Our accommodation in Collingwood was a beach-side bach called Beach End Cottage. A bach (for an Aussie or Brit, it’s pronounced like birch, but shorter) in Kiwi-speak is short for bachelor pad, but now is thought of as a holiday home.
In distant times, baches might be thought of as a simple beach-shack (aka SeaChange), and Beach End Cottage is a good example of one of these. On the end of a beach, away from town, set into the bush, an arms-throw from the water’s edge and with a neverending view of the bay. Nowadays baches can also be water-front resort holiday ‘houses’ (or is that just for the city slickers?).
Anyway, I’m glad that the bach was still there for us to experience. There are worse ways to experience Collingwood and Golden Bay, I’m sure.
The reward for traversing Takaka Hill is being able to visit beautiful Golden Bay. This wasn’t my first visit to the area, but previous visit was 14 years before, so I was curious as to whether the area had changed much. That is, become a Byron Bay kind of place, or had it retained its feeling of seclusion.
We stayed in the town the furthest way along the bay. It’s called Collingwood, and has no links to the Melbourne suburb of the same name other than being named after the same guy. Actually, I’m stretching the truth when I call Collingwood a town – it’s really a village.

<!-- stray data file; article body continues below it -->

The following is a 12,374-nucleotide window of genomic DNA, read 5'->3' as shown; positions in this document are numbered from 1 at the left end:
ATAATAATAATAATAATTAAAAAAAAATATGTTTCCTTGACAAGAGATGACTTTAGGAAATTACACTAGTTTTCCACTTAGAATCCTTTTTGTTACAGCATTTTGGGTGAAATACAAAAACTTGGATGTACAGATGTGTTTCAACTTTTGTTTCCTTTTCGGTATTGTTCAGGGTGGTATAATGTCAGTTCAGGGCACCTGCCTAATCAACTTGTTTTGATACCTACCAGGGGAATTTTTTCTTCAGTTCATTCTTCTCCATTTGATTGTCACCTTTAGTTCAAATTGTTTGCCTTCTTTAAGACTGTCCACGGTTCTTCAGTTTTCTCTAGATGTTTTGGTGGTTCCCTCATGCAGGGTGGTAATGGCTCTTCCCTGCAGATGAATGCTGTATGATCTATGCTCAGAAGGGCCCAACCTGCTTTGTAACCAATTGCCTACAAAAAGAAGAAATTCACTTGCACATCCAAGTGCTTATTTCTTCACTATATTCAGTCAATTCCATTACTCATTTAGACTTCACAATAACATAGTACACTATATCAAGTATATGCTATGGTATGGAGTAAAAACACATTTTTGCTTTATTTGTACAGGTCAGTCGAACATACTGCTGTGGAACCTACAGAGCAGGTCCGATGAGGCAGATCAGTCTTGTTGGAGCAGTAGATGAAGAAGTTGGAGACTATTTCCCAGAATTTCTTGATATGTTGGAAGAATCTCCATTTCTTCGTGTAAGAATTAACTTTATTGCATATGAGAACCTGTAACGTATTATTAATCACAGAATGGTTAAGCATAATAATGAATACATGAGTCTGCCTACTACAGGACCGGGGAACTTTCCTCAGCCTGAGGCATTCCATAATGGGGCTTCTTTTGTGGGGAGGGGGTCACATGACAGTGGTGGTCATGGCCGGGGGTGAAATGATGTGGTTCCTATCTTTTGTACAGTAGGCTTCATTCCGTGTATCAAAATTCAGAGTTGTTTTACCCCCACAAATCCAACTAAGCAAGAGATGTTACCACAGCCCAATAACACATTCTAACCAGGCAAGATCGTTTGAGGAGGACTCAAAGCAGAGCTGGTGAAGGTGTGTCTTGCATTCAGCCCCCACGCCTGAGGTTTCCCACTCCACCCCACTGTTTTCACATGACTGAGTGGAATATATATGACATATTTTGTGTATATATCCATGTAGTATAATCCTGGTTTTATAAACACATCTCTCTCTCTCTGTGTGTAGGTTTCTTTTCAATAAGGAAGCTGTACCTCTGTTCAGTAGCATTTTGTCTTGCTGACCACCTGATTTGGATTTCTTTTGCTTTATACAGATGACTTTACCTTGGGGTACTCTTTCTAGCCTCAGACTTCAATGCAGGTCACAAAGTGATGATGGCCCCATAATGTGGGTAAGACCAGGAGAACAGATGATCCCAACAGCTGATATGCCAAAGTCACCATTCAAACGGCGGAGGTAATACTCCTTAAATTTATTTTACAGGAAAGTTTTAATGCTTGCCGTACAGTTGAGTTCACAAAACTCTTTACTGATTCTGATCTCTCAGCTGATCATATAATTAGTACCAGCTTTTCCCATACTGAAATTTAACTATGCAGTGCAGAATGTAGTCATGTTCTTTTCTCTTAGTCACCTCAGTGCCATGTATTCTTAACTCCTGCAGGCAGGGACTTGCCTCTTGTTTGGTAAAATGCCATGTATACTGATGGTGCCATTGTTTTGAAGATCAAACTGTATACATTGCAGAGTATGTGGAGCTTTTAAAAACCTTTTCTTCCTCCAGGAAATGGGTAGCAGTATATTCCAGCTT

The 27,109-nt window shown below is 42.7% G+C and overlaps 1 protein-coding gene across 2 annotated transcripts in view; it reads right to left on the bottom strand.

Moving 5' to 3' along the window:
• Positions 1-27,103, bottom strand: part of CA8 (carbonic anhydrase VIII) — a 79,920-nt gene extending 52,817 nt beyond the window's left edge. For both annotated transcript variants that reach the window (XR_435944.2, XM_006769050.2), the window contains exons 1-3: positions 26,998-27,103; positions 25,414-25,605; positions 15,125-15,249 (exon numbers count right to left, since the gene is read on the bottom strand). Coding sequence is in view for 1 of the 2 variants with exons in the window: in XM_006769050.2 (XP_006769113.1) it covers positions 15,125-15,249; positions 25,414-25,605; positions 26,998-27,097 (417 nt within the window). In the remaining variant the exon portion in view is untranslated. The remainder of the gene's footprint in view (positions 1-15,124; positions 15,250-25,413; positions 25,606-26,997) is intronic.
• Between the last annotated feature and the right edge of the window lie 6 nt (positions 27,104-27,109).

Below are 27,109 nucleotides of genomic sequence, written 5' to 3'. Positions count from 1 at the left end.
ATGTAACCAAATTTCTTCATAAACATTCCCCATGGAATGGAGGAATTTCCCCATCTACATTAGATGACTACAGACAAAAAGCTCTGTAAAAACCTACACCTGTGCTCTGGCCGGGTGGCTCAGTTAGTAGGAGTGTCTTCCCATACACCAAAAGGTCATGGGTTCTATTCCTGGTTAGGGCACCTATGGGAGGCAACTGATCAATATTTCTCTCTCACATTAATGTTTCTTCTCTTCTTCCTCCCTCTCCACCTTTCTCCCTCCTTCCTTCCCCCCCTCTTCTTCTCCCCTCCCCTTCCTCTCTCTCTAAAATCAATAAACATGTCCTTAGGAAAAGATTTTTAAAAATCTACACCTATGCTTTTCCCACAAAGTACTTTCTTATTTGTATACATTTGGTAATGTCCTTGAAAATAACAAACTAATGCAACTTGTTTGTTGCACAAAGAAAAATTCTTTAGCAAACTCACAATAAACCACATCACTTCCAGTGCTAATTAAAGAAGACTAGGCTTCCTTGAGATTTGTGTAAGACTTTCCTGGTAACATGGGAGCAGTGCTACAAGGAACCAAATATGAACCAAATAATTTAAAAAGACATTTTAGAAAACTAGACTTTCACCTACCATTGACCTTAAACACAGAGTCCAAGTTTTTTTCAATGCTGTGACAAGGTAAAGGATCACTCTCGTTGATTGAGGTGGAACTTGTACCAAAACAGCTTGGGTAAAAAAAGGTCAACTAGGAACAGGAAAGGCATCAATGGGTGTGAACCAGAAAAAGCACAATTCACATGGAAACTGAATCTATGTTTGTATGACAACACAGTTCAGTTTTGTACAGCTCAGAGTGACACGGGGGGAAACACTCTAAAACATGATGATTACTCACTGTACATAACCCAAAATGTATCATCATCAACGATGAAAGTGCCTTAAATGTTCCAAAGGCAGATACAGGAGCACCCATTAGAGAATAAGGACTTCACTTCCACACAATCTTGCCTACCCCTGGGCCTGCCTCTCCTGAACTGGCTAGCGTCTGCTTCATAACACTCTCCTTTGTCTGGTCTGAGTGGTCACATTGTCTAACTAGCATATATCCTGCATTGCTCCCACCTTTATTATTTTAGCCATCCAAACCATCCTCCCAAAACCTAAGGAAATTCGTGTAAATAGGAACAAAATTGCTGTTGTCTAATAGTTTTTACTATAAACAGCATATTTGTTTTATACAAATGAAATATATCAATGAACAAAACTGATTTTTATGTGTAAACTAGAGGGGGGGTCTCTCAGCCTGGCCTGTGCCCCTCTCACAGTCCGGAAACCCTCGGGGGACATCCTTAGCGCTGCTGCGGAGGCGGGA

That’s most of downtown Collingwood! It did start out quite big – a centre for its own gold rush in the late 19th Century, but a series of fires razed the town, and when the gold rush receded, so did much of its population. But its location as the sunniest spot in New Zealand and close to a slew of national parks makes it an adventure playground to those willing to brave the drive out.
From Nelson, we drove further into the north-west of the island. Our destination, the mystical Golden Bay. But to get there, we had to traverse the notorious Takaka Hill, which separates Golden Bay from the rest of New Zealand (for those who think that NZ isn’t isolated enough from the rest of the world).
The pass is around 791m high, but seems higher since we can see down to sea level a lot of the time. There’s Nelson in the mist!
At the top of the hill is Hawkes Lookout. Time to stretch and photograph the views.
We also met some of the local birdlife. The weka is a common flightless bird in these parts. They’re not shy but not mischievous either.
Hubby, ever the geologist, was interested in the rocks protruding from the hillside. They’re limestone. These hills are the crunch point between the two tectonic plates that Australia and New Zealand are on.
Being a bit of a Lord of the Rings fan back in the day, I thought these types of rocks look familiar. A bit of research uncovered that they did film in the general area, although much higher up (with the aid of helicopters). And probably in winter (we visited in early summer).